Agile portfolio management involves identifying our most pressing business problems… or most lucrative market opportunities… and coordinating the capabilities of the organization to deliver the highest return on investment with the least amount of risk to the business. Our agile organization is going to organize around capabilities… understand and measure the throughput of each team… and focus on delivering the highest priority projects first.
Let’s consider a simplified model for what this kind of project intake and decomposition might look like…
Here is the idea behind this diagram… the business is constantly looking for things to fix and opportunities to take advantage of… opportunities that will align with overall strategy and objectives of the enterprise. The business knows that these opportunities are going to leverage the combined capabilities of several teams within the organization… but early in the life of the project… we are not quite sure which ones. How do the strategic planners know what the organization can deliver… and when… so they know how to make commitments to customers?
The answer lies in progressive elaboration of requirements… the progressive elaboration of the solution architecture… while restraining our tendency to over-specify the solution too early. We need to make commitments… while keeping our options open… while we figure out the details. Let’s look at this in a little more detail…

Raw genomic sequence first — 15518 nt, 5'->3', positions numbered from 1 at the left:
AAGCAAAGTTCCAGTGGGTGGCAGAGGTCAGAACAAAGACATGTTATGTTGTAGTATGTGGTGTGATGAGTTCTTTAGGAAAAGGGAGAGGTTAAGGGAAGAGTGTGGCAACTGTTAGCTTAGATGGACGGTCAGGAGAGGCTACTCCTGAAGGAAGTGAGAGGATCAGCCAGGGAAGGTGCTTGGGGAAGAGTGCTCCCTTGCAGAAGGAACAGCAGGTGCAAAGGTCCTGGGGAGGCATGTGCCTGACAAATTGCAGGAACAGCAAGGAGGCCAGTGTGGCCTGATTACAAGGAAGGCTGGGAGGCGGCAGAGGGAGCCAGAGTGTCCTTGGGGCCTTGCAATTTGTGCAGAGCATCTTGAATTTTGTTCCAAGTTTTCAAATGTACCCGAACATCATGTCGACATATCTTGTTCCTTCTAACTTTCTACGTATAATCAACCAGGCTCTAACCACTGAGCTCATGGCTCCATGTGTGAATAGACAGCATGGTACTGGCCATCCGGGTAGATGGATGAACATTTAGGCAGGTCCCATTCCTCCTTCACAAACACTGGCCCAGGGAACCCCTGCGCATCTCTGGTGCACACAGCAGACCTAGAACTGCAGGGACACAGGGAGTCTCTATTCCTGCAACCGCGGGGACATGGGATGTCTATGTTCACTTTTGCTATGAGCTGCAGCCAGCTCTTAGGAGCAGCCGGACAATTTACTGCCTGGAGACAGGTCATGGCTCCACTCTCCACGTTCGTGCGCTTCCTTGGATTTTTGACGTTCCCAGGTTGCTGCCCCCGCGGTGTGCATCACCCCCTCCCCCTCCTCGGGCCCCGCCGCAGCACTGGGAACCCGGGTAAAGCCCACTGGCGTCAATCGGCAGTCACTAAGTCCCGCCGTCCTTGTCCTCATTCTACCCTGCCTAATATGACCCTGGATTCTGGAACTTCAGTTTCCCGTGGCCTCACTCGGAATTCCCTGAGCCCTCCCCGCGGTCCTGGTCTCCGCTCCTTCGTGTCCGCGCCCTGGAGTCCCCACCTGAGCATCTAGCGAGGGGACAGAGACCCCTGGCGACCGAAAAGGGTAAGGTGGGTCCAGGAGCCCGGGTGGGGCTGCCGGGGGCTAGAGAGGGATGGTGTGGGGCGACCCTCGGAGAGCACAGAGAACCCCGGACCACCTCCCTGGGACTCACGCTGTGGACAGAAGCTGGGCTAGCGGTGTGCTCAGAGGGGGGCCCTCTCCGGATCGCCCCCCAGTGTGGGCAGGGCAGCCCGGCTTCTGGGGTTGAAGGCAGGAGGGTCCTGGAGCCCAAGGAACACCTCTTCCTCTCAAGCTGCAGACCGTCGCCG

Circle 1: Strategy and Enterprise Architecture
When projects arise for consideration by the business… there must be a team in place that is responsible for assessing the set of possible business solutions (requirements) and the set of possible technical solutions (design). This teams job is to consider the objectives of the business to identify a high level solution that can be delivered within the time and cost constraints necessary to deliver the expected value with minimal risk to our investment.
See my post called Software Requirements Balancing Act for a little more around what I am talking about here. Putting this into more day to day terms… we need to identify the major epics and themes that will make up the product requirements. We also… and this is really important.. need to identify the organizational capabilities (feature teams, component teams, or services teams) that will be leveraged to deliver those high level requirements. In my mind… I call this enterprise architecture… the set of big block decisions that the organization makes to constrain the set of possible technology outcomes.
Circle 2: Product Management and Software Architecture
Once the business has decided what it wants to do… it needs to engage the capabilities of the organization to deliver. The themes and epics are assigned to the Product Owner team to break down into user stories. If there is a need to manage technical dependencies between component teams or services teams… this is where you begin to establish the high level software architecture. Admittedly… I’m not talking much about building software yet… but I fully expect this level of the organization to explore options… and validate decisions… by building out and delivering working code.